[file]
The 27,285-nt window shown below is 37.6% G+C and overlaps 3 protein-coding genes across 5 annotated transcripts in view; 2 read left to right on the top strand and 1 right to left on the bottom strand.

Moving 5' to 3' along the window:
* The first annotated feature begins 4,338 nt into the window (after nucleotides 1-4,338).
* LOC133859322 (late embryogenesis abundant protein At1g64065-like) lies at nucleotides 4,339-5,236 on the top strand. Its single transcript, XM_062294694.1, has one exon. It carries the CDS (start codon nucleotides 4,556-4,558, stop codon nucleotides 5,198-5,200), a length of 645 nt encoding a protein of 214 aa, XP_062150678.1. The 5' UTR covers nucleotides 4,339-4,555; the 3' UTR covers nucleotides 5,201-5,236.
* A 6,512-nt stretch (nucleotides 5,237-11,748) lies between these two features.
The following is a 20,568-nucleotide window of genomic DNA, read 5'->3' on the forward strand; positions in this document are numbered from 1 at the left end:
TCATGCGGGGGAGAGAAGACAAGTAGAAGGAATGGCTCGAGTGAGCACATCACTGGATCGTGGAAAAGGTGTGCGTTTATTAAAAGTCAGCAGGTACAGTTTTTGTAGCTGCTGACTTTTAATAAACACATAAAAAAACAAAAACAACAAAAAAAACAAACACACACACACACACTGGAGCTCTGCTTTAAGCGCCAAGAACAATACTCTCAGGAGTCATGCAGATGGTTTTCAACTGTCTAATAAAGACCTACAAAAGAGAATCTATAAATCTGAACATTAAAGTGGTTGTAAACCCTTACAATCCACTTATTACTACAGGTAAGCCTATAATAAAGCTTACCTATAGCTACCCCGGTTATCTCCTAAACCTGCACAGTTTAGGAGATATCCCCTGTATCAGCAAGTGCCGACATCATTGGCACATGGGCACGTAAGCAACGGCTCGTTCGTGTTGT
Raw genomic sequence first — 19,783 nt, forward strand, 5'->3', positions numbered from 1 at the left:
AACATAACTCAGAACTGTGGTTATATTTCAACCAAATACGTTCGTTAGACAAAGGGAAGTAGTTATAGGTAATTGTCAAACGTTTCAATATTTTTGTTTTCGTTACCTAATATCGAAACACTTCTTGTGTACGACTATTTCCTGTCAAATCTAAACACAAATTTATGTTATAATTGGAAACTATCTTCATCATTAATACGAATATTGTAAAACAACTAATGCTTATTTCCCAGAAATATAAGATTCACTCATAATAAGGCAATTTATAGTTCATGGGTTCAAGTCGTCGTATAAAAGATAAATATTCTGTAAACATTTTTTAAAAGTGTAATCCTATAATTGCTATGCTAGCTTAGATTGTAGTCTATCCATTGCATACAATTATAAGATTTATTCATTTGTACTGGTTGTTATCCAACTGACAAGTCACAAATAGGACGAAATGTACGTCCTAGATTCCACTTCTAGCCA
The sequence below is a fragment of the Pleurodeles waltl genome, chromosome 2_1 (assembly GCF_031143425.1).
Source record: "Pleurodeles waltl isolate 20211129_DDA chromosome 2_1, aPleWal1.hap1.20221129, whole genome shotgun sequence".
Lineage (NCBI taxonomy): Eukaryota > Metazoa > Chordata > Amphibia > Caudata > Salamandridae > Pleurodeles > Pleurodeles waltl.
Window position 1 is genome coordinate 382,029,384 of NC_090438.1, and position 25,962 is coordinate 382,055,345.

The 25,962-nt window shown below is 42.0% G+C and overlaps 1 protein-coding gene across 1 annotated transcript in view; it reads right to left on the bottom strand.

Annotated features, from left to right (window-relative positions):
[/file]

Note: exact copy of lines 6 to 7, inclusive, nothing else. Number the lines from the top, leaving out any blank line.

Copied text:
The following is a 20,568-nucleotide window of genomic DNA, read 5'->3' on the forward strand; positions in this document are numbered from 1 at the left end:
TCATGCGGGGGAGAGAAGACAAGTAGAAGGAATGGCTCGAGTGAGCACATCACTGGATCGTGGAAAAGGTGTGCGTTTATTAAAAGTCAGCAGGTACAGTTTTTGTAGCTGCTGACTTTTAATAAACACATAAAAAAACAAAAACAACAAAAAAAACAAACACACACACACACACTGGAGCTCTGCTTTAAGCGCCAAGAACAATACTCTCAGGAGTCATGCAGATGGTTTTCAACTGTCTAATAAAGACCTACAAAAGAGAATCTATAAATCTGAACATTAAAGTGGTTGTAAACCCTTACAATCCACTTATTACTACAGGTAAGCCTATAATAAAGCTTACCTATAGCTACCCCGGTTATCTCCTAAACCTGCACAGTTTAGGAGATATCCCCTGTATCAGCAAGTGCCGACATCATTGGCACATGGGCACGTAAGCAACGGCTCGTTCGTGTTGT